Let me describe a chaotic and yet at the same time very peaceful scene for you. Imagine you are sitting in hard plastic chairs, the heat and humidity envelopes you, even though fans blow, trying to cool your sweat-drenched skin. The laughter of three little girls floats in the open window behind you as they play their games in the alley. Roosters crow. Dogs bark and yip at each other. Horns blare. Cars and trucks rumble past, and you hear the voices of people visiting on the streets. But in the midst of all these distractions, you notice that the Filipinos around you are focused very intently and quietly on the minister, who is bringing them God’s word. And then you feel guilty for letting these things get in the way of your worship.

That is the kind of place those people have to worship in. No nice church building with air condition and comfy pews, or closed doors and windows to block out the noise. They don’t have much, but they are content and thankful. They still can worship God the way that he wants us to worship him – in love and out of thankfulness. That is the beauty that we experienced in Bulacan that day.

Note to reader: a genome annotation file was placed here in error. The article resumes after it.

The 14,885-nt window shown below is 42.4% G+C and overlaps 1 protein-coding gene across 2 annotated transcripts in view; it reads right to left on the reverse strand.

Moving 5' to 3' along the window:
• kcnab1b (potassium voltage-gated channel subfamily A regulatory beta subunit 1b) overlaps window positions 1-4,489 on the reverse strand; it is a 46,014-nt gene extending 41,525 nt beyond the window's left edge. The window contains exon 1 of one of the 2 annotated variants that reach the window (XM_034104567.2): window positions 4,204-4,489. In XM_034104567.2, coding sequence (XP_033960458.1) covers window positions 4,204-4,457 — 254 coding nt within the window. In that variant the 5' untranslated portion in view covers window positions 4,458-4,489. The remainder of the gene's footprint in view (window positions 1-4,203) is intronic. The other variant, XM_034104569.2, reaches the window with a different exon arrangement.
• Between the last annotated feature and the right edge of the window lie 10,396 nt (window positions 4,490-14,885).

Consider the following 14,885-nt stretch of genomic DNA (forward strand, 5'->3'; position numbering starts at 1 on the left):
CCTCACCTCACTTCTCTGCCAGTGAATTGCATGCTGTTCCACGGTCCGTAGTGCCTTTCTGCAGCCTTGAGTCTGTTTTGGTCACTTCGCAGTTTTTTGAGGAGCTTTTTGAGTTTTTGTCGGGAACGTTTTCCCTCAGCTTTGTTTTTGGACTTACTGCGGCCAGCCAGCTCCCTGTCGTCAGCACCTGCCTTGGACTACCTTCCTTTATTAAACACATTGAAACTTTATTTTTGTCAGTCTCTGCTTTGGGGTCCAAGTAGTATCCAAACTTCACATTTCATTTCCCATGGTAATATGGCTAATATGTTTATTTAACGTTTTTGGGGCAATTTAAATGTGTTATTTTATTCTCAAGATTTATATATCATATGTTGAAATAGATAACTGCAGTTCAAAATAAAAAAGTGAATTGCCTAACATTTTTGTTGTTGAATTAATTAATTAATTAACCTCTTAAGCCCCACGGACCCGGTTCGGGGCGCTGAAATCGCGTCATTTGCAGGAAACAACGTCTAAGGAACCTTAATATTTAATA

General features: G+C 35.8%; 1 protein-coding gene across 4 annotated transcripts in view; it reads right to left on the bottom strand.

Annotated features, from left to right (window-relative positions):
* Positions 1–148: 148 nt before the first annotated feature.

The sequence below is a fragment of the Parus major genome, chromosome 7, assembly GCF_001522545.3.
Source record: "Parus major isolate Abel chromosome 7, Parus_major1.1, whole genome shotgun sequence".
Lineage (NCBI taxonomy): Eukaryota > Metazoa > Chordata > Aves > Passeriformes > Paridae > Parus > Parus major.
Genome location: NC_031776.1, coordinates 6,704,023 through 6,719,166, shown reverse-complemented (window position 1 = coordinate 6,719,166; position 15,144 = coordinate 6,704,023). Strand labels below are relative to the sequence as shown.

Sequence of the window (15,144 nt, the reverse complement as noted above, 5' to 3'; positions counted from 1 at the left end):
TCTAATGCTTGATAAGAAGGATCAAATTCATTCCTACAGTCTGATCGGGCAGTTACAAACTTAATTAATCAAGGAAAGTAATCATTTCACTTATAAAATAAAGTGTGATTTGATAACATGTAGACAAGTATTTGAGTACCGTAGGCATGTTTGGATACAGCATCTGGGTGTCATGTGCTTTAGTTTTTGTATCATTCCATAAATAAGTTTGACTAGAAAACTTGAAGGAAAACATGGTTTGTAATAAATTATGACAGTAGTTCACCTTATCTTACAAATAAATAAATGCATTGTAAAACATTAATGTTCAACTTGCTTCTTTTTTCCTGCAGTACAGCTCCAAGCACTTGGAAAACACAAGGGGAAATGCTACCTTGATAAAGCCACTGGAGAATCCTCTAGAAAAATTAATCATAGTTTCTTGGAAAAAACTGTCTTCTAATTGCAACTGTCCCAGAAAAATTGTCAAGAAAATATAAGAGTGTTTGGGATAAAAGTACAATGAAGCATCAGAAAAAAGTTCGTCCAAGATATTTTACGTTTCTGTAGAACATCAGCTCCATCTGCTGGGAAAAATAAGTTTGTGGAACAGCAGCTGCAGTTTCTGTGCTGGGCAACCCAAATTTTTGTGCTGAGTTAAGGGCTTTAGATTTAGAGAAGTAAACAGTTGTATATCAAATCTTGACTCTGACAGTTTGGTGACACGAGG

We were also privileged to visit the Berean Protestant Reformed Church in the Philippines that day. They meet on the third floor of an office building, which serves nicely as a sanctuary and catechism room for them. Rev. Ibe, whom some of you might know from when he and his family lived here, was just recently called and ordained to be pastor there. Before that, Rev. Smit worked mostly with the Bereans, preaching and teaching catechism to them.  Now Rev. Smit and his family are free to visit some of the other contacts and churches in the Philippines.